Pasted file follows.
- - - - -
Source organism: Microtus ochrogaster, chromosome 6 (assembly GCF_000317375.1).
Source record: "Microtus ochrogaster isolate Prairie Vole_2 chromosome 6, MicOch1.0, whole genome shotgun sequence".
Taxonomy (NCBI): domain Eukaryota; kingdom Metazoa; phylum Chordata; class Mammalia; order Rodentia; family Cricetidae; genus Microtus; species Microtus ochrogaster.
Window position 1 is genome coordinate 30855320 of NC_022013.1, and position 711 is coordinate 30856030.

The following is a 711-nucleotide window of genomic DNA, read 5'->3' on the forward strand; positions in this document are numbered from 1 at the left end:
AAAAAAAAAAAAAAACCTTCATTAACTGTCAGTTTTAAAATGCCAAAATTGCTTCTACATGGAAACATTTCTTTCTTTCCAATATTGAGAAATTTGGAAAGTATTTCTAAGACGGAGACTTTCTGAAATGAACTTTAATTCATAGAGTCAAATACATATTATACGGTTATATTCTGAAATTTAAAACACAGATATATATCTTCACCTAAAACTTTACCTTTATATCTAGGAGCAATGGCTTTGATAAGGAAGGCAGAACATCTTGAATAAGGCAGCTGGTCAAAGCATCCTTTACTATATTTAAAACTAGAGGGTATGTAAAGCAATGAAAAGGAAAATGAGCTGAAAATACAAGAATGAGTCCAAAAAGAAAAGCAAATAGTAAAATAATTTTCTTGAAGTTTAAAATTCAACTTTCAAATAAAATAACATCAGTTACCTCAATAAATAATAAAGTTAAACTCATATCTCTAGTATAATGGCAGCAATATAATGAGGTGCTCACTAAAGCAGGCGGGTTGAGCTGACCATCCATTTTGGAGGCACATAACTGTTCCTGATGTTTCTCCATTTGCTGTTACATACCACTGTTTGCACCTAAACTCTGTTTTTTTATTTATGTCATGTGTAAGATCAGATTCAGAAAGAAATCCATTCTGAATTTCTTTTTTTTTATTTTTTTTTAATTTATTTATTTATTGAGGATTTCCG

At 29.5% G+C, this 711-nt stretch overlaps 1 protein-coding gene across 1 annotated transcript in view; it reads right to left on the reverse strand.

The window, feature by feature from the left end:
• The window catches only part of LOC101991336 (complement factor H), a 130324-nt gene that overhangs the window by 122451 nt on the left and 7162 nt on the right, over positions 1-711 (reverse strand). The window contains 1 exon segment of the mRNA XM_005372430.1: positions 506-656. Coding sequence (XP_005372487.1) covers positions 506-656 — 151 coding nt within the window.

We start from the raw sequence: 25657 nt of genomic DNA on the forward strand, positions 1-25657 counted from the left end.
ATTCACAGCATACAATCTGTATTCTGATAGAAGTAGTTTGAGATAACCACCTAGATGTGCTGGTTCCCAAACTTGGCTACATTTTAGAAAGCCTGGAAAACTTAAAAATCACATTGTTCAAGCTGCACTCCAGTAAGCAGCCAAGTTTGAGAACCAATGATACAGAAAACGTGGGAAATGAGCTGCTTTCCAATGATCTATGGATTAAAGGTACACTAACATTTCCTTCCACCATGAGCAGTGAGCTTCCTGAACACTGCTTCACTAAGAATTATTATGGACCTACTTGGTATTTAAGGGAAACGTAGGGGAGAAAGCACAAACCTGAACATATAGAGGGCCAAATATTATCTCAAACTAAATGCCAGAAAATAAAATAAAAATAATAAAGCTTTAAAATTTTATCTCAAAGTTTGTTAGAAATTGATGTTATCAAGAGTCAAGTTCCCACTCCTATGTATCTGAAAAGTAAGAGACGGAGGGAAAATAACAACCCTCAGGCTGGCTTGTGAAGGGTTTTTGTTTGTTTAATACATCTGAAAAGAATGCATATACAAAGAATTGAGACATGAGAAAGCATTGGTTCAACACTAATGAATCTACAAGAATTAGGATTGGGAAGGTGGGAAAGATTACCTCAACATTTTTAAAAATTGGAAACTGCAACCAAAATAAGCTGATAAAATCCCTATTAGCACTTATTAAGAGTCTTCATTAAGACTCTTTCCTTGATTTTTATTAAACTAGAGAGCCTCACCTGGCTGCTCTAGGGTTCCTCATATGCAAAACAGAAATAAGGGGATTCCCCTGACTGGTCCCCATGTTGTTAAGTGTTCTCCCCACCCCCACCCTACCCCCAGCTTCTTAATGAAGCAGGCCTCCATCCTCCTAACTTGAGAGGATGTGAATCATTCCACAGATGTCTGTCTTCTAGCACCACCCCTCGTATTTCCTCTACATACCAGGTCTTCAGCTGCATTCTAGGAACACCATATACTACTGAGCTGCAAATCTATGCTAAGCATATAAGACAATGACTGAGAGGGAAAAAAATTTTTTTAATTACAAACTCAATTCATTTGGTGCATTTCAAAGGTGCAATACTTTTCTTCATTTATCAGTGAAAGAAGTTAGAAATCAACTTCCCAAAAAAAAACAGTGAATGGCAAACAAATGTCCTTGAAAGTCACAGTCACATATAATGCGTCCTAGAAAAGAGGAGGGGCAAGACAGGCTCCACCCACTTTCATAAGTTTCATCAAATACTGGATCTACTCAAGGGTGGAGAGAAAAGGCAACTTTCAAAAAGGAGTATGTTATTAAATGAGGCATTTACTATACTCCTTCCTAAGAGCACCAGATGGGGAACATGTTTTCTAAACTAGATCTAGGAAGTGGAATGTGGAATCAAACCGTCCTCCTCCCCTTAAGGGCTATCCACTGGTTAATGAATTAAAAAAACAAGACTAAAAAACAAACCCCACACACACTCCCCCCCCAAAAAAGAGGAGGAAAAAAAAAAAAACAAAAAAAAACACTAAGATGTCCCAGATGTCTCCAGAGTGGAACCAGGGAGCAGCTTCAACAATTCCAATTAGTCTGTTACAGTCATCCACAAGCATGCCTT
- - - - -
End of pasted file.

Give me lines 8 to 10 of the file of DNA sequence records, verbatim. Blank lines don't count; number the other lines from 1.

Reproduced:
The window, feature by feature from the left end:
• The window catches only part of LOC101991336 (complement factor H), a 130324-nt gene that overhangs the window by 122451 nt on the left and 7162 nt on the right, over positions 1-711 (reverse strand). The window contains 1 exon segment of the mRNA XM_005372430.1: positions 506-656. Coding sequence (XP_005372487.1) covers positions 506-656 — 151 coding nt within the window.

We start from the raw sequence: 25657 nt of genomic DNA on the forward strand, positions 1-25657 counted from the left end.